Peyton Manning's greatest game
Cold, Hard Football Facts for Oct 29, 2006
It's no secret that Peyton Manning has been sliced and diced over the past two years by the gridiron Ginsu that is the Cold, Hard Football Facts.
But every so often, the Cold, Hard Football Facts come down in favor of the performer they otherwise peg as the Sunshine Superman and the Picasso of Choke Artists.
This is one of those days – and proof yet again that the Cold, Hard Football Facts are swayed not by opinion or emotion, but only by the harsh, inalterable reality of raw numbers. You cannot refute the Cold, Hard Football Facts. You can only stare at them and marvel at their unassailable beauty and wisdom.
And they tell us that, in Week 8 of the 2006 season, in a 34-31 win at Denver, in his ninth year in the league, Peyton Manning played his greatest game as a pro football quarterback.
This was no ordinary five-TD Indy dome-burner over Houston. Instead, he went on the road and abused the toughest defense in football, one that had given up just 44 points in its first six games, and bent it over a back-alley trash barrel like a $10 Thai whore. When it was all over, he pulled up his pants, downed his last slug of lao khao and walked off into the Rocky Mountain sunset as the only undefeated quarterback in the toughest conference in football.
When we look at the circumstances and stakes of the game, the quality of the opponent and Manning's own production, it stands indisputably as his greatest performance. Here are the 10 reasons why:
No. 10 – the stadium
Manning and the Colts won in the toughest arena to visit in the NFL. The Broncos had posted a league-best home record of 34-9 (.791) since moving into Invesco Field in 2001.
No. 9 – the stakes
Manning and the Colts won a key conference battle against one of the two teams positioned to challenge them for the No. 1 seed in the AFC.
No. 8 – the opponent
The Broncos entered the contest with a 5-1 record and a five-game win streak that included an impressive 17-7 win over the third premier power in the AFC, New England.
No. 7 – the future
With a win over the Broncos, the Colts currently hold the advantages in the all-important, head-to-head tiebreakers in a hotly contested, three-horse race for the No. 1 seed in the AFC – pending their typically epic showdown next Sunday at New England.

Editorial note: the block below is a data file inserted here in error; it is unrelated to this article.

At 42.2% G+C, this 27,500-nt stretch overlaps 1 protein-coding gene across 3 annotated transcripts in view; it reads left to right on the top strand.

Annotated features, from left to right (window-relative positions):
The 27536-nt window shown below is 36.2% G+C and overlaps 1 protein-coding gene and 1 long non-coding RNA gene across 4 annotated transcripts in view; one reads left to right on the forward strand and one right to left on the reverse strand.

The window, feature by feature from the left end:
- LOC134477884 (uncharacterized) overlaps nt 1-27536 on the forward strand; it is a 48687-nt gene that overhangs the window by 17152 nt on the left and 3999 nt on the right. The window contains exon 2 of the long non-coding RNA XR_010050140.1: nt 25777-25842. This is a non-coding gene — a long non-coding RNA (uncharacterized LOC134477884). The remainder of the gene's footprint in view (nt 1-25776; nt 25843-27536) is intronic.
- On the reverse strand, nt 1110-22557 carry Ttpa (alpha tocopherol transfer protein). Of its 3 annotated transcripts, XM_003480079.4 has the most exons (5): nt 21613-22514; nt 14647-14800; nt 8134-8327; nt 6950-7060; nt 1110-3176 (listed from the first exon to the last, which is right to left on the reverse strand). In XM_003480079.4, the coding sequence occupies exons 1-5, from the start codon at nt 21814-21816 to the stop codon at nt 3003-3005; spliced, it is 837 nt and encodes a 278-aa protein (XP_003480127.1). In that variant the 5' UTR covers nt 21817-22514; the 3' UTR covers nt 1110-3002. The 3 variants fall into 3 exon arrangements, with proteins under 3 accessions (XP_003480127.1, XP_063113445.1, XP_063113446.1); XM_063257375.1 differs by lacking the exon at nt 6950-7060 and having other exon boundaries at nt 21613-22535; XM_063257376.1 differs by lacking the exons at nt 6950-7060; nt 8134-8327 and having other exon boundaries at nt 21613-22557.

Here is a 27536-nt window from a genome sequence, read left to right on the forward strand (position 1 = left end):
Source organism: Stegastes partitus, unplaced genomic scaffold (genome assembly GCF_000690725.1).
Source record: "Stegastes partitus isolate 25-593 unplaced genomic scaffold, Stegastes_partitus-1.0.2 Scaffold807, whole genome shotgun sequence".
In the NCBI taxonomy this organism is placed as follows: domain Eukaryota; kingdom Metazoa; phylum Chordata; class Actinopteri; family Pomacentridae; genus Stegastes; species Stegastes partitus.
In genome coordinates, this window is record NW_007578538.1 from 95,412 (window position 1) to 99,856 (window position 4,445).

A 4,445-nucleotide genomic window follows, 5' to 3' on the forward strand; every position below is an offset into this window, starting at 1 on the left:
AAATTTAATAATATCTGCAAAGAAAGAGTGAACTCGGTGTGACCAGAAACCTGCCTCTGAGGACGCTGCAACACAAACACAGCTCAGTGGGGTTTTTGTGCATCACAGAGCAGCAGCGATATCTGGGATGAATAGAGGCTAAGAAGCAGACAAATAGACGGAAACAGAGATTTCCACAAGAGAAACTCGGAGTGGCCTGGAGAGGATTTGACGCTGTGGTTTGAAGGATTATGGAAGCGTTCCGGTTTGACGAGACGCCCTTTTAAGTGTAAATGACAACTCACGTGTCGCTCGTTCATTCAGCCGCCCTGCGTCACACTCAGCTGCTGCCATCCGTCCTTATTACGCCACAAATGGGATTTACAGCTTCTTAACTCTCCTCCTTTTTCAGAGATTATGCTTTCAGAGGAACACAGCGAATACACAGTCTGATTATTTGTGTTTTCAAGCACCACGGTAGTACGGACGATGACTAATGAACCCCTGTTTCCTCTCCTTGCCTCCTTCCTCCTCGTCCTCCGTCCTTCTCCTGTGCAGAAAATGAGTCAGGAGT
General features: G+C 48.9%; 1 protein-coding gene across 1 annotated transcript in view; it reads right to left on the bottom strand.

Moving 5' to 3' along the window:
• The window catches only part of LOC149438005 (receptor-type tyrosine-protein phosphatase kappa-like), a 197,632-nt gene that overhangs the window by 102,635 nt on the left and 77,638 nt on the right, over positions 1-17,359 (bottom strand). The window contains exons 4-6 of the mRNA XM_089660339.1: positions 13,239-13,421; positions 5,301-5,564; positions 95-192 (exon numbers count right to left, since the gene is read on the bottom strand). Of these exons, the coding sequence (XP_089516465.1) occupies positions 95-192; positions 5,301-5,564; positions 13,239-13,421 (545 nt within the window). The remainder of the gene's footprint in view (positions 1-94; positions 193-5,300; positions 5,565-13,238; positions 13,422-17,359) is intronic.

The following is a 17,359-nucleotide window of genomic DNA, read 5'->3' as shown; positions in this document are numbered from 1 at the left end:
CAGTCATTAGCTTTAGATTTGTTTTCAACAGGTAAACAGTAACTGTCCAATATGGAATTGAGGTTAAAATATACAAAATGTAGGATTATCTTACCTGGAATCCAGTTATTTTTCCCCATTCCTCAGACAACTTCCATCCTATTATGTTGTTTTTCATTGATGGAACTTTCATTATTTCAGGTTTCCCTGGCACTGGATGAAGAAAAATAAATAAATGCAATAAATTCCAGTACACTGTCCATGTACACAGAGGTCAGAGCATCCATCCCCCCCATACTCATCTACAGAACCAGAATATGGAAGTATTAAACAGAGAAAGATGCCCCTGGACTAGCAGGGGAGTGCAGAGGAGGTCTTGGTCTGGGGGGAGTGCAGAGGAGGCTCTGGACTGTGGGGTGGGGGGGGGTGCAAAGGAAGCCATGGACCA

No. 6 – the defense
The Broncos had the best defense in football, allowing just 44 points in six games (7.3 PPG). Manning shredded it for 34 points in a single afternoon.
No. 5 – the offensive assault
The Broncos had given up a record-low two TDs in their first 26 quarters of play. In the next two quarters, Manning and the Colts rumbled over this very same defense for three touchdowns, two field goals and a 2-point conversion, scoring on every drive in the second half.
No. 4 – defensive incompetence
Manning had to overcome a truly inept performance by his own defense. The Broncos had scored just 79 points in their first six games, but they ran roughshod over the Indy defense, racking up 227 rushing yards on 36 carries (6.3 YPA) while scoring 31 points. Denver scored four TDs on drives of 80, 80, 80 and 91 yards.
No. 3 – the production
Denver had held its first six opponents to a cumulative passer rating of 67.0. Manning torched it for a 129.4 passer rating. He completed a near-perfect 32 of 39 passes (82.1%) for 345 yards, 3 TDs and 0 INTs.
No. 2 – the historic context
The 129.4 passer rating made this Manning's third-best statistical game ever played outdoors against a quality opponent. He posted a 138.8 passer rating at Kansas City in the 2003 playoffs (a 38-31 Indy win), but that Chiefs team had a brutal defense that gave up 110 points in its final four regular-season games. He posted a perfect 158.3 in a non-conference battle against then 6-2 Philly in 2002.
No. 1 – the clutchosity
Staring down the barrel of the best defense in football, in the NFL's most difficult stadium for opponents, Manning drove his team 62 yards in 8 plays in the final 2 minutes to set up the game-winning field goal by Adam Vinatieri.
If someone asks why this was Manning's greatest game, the short response is this: Peyton Manning led a highly flawed team into the toughest arena in football and against the best defense in football. He performed near perfectly and led his team to a 34-31 victory. It's far more impressive than the antiseptic 6-TD performances against the likes of the Lions that have highlighted his past.
Now there's just one world left to conquer: Manning has to repeat his October performance in the dead of winter.
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